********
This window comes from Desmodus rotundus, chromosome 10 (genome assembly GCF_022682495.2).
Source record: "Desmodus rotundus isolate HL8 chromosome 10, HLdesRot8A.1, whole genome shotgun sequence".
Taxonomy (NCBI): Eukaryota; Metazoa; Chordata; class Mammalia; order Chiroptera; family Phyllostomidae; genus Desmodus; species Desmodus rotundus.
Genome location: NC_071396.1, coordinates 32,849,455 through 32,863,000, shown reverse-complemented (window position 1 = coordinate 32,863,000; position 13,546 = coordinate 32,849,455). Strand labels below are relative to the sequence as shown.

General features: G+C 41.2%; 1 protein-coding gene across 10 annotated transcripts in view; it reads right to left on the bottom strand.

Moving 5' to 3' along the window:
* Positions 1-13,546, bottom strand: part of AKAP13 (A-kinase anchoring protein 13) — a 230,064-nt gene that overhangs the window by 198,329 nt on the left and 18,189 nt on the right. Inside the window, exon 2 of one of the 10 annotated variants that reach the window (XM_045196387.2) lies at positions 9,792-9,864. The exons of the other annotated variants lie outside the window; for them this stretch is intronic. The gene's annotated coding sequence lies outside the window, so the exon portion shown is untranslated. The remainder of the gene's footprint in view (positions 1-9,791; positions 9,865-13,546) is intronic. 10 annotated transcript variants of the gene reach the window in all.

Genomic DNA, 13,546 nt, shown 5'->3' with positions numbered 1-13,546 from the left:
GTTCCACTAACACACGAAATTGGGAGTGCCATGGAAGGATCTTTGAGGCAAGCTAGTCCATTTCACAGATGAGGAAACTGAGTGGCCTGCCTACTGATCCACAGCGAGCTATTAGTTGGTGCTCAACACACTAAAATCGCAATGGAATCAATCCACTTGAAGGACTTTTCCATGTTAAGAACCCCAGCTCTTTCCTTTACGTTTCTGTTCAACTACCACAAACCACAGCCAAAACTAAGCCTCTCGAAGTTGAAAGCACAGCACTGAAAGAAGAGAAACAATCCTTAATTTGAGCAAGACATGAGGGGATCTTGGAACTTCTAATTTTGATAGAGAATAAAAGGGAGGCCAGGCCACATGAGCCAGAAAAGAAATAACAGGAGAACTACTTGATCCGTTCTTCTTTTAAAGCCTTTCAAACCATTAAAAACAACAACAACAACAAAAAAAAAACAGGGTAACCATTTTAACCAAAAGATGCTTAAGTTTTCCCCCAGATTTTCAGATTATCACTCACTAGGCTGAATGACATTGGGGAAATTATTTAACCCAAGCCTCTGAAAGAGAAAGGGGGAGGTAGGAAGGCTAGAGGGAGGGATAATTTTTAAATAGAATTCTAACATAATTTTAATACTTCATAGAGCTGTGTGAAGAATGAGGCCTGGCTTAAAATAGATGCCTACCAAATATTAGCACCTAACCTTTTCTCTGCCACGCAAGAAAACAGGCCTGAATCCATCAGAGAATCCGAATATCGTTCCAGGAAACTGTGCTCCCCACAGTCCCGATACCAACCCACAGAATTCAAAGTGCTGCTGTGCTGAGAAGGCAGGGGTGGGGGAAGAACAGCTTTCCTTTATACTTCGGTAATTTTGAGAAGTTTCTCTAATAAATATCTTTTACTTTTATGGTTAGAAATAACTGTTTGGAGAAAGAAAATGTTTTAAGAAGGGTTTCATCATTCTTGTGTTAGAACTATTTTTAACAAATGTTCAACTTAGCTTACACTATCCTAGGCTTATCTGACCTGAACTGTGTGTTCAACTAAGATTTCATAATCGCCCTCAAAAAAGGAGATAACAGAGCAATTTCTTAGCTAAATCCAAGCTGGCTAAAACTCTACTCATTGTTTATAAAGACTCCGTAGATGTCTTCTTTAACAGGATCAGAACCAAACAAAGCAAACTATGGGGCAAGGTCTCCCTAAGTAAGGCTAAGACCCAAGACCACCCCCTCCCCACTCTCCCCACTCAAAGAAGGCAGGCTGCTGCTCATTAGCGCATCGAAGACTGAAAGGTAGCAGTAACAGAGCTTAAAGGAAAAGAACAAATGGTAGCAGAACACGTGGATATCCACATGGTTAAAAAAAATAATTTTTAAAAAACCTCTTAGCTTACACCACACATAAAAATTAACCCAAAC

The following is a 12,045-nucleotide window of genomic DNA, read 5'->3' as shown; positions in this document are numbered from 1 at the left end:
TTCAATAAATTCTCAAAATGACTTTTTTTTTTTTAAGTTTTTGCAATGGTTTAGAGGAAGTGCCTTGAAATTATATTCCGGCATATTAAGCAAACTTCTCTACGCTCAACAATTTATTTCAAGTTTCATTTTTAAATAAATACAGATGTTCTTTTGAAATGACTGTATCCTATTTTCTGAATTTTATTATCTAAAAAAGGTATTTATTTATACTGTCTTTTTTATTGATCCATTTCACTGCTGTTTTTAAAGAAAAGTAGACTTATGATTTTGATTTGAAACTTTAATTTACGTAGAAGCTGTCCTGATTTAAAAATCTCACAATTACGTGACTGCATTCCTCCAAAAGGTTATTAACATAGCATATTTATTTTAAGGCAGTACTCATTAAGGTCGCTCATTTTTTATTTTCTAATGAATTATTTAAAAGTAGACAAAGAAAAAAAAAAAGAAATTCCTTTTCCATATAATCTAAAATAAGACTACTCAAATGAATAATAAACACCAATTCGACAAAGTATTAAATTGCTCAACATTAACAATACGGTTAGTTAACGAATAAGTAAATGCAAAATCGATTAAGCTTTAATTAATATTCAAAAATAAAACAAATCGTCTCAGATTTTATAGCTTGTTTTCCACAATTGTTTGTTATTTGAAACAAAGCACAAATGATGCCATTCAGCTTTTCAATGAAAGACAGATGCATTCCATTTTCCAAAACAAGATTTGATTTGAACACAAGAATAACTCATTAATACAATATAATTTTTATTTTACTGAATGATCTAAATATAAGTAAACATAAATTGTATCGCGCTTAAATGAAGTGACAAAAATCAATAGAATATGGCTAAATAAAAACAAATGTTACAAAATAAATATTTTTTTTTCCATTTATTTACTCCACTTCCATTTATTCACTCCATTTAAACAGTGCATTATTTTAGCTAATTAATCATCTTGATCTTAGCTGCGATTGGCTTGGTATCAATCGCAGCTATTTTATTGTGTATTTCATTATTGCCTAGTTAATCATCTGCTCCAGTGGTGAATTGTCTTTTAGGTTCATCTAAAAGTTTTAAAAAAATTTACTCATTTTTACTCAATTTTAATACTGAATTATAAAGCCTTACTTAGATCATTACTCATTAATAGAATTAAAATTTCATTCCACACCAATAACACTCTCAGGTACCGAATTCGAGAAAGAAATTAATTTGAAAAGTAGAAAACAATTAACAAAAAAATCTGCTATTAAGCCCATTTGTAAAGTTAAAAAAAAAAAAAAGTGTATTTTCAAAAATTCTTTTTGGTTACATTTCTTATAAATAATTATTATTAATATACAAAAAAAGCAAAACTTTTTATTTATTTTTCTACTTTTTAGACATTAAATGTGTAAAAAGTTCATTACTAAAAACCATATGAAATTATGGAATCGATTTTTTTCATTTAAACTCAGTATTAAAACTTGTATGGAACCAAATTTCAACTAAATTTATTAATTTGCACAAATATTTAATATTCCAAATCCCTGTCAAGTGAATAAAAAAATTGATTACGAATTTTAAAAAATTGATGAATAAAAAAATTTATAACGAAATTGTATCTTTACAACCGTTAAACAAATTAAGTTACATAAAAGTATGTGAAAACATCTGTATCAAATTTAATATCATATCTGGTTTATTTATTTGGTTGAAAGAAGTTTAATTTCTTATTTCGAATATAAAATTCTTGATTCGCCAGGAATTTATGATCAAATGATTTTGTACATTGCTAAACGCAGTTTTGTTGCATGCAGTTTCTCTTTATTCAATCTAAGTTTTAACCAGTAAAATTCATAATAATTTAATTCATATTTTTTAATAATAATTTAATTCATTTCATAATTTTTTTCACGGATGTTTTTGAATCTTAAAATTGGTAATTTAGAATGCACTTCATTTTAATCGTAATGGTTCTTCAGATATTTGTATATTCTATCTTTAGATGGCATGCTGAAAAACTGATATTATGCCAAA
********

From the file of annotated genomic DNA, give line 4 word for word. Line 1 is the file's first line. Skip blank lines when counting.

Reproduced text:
Genome location: NC_071396.1, coordinates 32,849,455 through 32,863,000, shown reverse-complemented (window position 1 = coordinate 32,863,000; position 13,546 = coordinate 32,849,455). Strand labels below are relative to the sequence as shown.